Hafit period

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One of a small cluster of Hafit period beehive tombs at Jebel Hafit, Al Ain, which has been restored to show their original construction

The Hafit period defines early Bronze Age human settlement in the United Arab Emirates and Oman in the period from 3200 to 2600 BC. It is named after the distinctive beehive burials first found on Jebel Hafit, an outlier of Al Hajar Mountains[1][2] in the region of Tawam, which is composed of the UAE city of Al Ain and the adjacent Omani town of Al-Buraimi, and borders the Rub Al Khali desert.[3] Hafit period tombs and remains have also been located across the UAE and Oman in sites such as Bidaa bint Saud,[4] Jebel Al-Buhais and Buraimi.[5]

Discoveries[edit]

An unrestored Hafit period beehive tomb at Jebel Hafeet in the region of Al-Ain, on the border with Oman. Most of the hundreds of tombs to be found at the Eastern foothills of the mountain have collapsed.

The first find of Hafit era tombs is attributed to the Danish archaeologist PV Glob in 1959, and the first of many excavations of these took place a few years later.[6]

Finds at Jebel Hafit include the remains of some 317 circular stone tombs and settlements from the Hafit period, as well as wells and partially underground Falaj irrigation systems, as well as mud brick constructions intended for a range of defensive, domestic and economic purposes. The Al Ain Oasis, in particular, provides evidence of construction and water management enabling the early development of agriculture for five millennia, up until the present day.[7]

Pottery finds at Hafit period sites demonstrate trading links to Mesopotamia, contiguous to the Jemdat Nasr period (3100 - 2900 BC).[6] Evidence of trading links with Mesopotamia are also found in the subsequent Umm Al Nar and Wadi Suq periods of UAE history.

In the region of Al-Ain, near Mezyad Fort and Jebel Hafeet on the border with Oman,[8] the Jebel Hafeet Desert Park contains the original necropolis of Hafit Graves which led to the naming of this period in human history in the emirates. A series of ridges leading from the main part of Jebel Hafit toward Al Ain each contain groups of Hafit tombs.[4]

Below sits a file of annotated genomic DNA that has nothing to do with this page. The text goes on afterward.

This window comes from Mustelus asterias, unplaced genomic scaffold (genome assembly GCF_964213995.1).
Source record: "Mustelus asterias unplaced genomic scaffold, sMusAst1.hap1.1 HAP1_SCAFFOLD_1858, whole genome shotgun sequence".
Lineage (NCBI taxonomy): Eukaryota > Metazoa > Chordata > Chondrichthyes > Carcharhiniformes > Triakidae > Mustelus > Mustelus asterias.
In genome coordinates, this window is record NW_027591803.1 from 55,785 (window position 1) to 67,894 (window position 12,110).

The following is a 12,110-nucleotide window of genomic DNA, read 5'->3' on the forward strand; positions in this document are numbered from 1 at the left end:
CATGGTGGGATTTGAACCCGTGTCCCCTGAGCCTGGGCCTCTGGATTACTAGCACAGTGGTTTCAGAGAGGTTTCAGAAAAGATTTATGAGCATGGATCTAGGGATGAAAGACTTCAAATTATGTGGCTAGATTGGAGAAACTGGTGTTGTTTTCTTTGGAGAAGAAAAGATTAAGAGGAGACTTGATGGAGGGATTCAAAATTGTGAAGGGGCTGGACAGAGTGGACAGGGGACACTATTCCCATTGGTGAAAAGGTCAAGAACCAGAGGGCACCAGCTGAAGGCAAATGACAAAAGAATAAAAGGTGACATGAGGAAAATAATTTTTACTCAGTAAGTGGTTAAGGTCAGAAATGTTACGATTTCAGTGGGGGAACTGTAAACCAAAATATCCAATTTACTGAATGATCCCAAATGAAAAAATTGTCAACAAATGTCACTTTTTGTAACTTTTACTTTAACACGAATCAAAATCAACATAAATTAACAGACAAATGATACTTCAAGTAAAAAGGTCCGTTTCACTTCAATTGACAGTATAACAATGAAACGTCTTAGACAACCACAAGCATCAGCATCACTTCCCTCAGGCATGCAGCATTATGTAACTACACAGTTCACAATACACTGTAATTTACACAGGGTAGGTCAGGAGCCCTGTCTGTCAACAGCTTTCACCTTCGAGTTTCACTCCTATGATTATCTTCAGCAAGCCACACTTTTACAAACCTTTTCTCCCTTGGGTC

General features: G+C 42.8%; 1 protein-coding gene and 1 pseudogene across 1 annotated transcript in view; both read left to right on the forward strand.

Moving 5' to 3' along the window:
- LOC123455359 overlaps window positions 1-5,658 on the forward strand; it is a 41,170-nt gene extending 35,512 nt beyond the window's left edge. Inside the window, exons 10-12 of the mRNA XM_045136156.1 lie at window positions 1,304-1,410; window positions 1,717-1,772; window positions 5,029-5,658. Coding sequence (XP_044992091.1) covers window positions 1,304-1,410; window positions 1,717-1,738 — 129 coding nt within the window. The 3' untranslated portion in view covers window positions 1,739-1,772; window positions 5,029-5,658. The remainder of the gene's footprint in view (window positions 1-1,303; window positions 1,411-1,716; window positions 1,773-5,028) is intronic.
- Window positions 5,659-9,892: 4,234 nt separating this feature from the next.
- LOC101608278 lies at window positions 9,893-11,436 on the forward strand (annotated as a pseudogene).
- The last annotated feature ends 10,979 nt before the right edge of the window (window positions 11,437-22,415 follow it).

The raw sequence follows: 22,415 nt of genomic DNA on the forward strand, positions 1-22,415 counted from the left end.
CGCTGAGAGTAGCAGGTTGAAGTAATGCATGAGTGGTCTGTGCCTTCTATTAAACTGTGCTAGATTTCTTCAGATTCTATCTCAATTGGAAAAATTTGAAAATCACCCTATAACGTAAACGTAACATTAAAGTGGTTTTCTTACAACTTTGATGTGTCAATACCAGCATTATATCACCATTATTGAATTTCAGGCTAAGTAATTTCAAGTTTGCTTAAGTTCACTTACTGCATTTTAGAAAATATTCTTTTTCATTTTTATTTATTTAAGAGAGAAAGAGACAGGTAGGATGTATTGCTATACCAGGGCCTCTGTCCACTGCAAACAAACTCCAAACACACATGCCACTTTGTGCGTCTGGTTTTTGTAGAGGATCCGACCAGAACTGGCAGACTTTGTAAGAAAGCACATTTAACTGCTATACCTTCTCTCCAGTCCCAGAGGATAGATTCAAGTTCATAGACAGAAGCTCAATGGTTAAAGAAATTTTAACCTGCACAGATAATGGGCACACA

See also[edit]

References[edit]

  1. ^ Gardner, Andrew Somerville (January 2004). "The reptiles of Jebel Hafeet". ADCO and Emirates Natural History Group: 149–168. Retrieved 2019-01-14.
  2. ^ Salama, Samir (2011-12-30). "Al Ain bears evidence of a culture's ability to adapt". Gulf News. Retrieved 2018-08-07.
  3. ^ Janet L. Abu-Lughod (contributor) (2007). "Buraimi and Al-Ain". In Dumper, Michael R. T.; Stanley, Bruce E. Cities of the Middle East and North Africa: A Historical Encyclopedia. ABC-CLIO. pp. 99–100. ISBN 978-1-5760-7919-5.
  4. ^ a b Editor, Samir Salama, Associate (2011-12-30). "Al Ain bears evidence of a culture's ability to adapt". GulfNews. Retrieved 2018-07-16.
  5. ^ Christopher P. Thornton; Charlotte M. Cable; Gregory L. Possehl (2016). The Bronze Age Towers at Bat, Sultanate of Oman. University of Pennsylvania Press, Inc. pp. i–vi. doi:10.2307/j.ctv2t4ct6.1. ISBN 978-1-9345-3607-0.
  6. ^ a b Magee, Peter (2014), "Adaptation and Social Formation in Ancient Arabia", The Archaeology of Prehistoric Arabia, Cambridge University Press, pp. 275–278, doi:10.1017/cbo9781139016667.011, ISBN 9781139016667
  7. ^ "Cultural Sites of Al Ain (Hafit, Hili, Bidaa Bint Saud and Oases Areas)". UNESCO World Heritage Centre. Retrieved 2018-07-16.
  8. ^ Kazmi, Aftab (2013-05-23). "Mezyad Fort stands tall in the foothills of Jebel Hafeet". Gulf News. Retrieved 2019-03-04.